According to new data from Land Registry, house prices across the UK are up 7.1% on the year with a 2.5% rise seen in the last month.
London experienced the greatest increase in its average property value over the last 12 months with a movement of 13.9%.
The North East saw the lowest annual price growth with an increase of 0.2% and also the most significant monthly price fall with a decrease of 1.6%.
The number of completed house sales in England and Wales fell by 2% to 72,167 compared with 73,282 in in November 2014.
Andrew Bridges, managing director of Stirling Ackroyd, comments: “Property prices are galloping out the stalls. But it’s essentially a one-horse race in the house price stakes – and London is winning by several lengths.
Optimism and enthusiasm for an area are positive reasons for house price jumps. But as this race progresses, the going is getting tougher for first time buyers and anyone aiming to move towards the economic gravity of London and the South East. London has always been a city of mismatch – between unaffordable and affordable boroughs. But now higher prices are triumphing across a much wider area, and some buyers are left with fewer options – and less value for their money.
Supply of new homes is the fundamental issue. Hillingdon saw London’s largest price growth – yet our own research shows Hillingdon council approved just 36% of potential new homes in 2015. New homes are the only way to maintain more sustainable price growth – and blinkered planning rules are getting in the way of London’s future.”
Andy Sommerville, Director of Search Acumen, said: “The latest figures are further evidence of a housing supply shortage. While prices continue to increase and properties sold for over a million pounds in England and Wales are on the rise over the year before, the number of property transactions has decreased. Families and retirees are choosing to stay in their homes for longer, holding on to properties that continue to increase in value.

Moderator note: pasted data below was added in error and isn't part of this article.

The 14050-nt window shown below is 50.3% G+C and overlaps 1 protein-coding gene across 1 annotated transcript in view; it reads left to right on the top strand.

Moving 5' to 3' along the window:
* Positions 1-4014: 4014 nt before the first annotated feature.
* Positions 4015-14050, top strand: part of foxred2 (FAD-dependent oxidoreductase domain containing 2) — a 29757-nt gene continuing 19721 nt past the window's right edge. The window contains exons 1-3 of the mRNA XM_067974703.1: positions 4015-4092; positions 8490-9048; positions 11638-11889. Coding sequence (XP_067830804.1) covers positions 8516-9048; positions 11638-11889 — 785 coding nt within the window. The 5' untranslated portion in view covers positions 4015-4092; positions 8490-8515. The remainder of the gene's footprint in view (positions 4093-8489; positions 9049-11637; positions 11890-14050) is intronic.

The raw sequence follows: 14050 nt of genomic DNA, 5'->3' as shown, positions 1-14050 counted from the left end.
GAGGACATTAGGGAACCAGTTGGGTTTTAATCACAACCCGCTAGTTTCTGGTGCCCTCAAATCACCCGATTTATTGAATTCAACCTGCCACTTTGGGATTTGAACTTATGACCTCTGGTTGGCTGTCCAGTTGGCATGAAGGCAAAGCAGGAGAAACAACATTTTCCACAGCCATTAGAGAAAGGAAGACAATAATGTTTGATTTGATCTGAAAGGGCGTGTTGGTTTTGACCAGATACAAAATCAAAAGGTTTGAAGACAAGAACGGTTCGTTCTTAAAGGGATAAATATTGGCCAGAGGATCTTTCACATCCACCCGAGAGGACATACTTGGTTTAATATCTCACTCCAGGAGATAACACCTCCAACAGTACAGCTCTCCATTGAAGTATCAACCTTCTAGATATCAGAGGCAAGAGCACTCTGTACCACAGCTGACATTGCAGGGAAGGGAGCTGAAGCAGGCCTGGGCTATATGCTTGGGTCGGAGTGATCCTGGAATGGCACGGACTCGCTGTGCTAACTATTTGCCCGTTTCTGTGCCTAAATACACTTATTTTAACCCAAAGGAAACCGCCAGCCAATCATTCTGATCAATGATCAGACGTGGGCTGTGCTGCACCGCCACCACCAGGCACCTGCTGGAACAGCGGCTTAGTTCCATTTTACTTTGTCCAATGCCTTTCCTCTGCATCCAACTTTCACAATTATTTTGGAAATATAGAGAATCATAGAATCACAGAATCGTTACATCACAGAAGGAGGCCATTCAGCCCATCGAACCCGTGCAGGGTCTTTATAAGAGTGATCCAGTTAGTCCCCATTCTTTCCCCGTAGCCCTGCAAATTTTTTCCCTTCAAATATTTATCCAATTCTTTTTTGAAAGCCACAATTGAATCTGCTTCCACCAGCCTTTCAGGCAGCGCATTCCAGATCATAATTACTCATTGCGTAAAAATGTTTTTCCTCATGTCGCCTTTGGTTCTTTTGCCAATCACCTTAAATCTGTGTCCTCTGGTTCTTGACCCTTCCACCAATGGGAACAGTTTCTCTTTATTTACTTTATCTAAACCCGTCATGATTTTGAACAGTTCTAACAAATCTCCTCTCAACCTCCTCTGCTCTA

London in particular is stressed to the limit, with outer boroughs like Hillingdon experiencing a 16% rise in annual prices and neighbouring areas like Reading and Luton becoming commuter favourites, increasing year on year by more than 15%.
But it’s also buyers around the Northern Powerhouse cities that are feeling the pinch, with Knowsley, close to Liverpool, rising in price by as much as 9%. While it’s all positive for those already on the property ladder, we’re hoping the government is paying close attention to the growing unaffordability of family and first time buyer homes.”
Stephen Smith, Director, Legal & General Housing Partnerships, commented: “Unsurprisingly, these figures highlight a significant annual house price increase across the UK. However, it is important to keep in mind that the housing market is extremely regional, with growth being driven in particular by London and the South East. Top line stats, therefore, are not necessarily representative of the whole country.
Whilst price inflation may vary, one factor that is common across the UK is the need for improved housing supply. The market is weighted heavily towards the demand side, which ultimately has ramifications for affordability for many want-to-be homeowners."
Rob Weaver, Director of Investments, Property Partner, said: "Just when you thought house prices had peaked, they continue to spiral upwards. As ever, the capital's unique property ecosystem continues to drive the market as a whole forward. On an annual basis, London is leagues ahead of most other regions in the UK. Only the South East can get anywhere near it.
As a country, we may be about to leave Europe, but in terms of house prices, London and the South East waved goodbye to the rest of the UK quite some time ago. The monthly growth seen in Wales once again underlines the inherent volatility of the UK's property market and shows why month-on-month trends need to be put into perspective.
With a large number of buy-to-let investors seeking to buy before the April stamp duty deadline, prices are likely to rise again in February and March. Supply and demand are already out of sync, but with the buy-to-let surge the disconnect will become even more extreme.
The hope is that the buy-to-let investors currently driving the market forwards understand the full impact of the tax hit further down the line. Our research shows that the gradual withdrawal of mortgage interest tax relief will render many portfolios around the UK unprofitable, all the more so if interest rates rise."
Jeremy Leaf, former RICS chairman and north London estate agent, said: "The decline in number of property transactions continues to be a worry. If people aren’t able to move in and out of the market when they want to, there will be an inevitable knock-on effect for the rest of the economy. With the high cost of moving, continued shortage of supply and affordability issues with tougher mortgage criteria, this situation looks unlikely to change any time soon."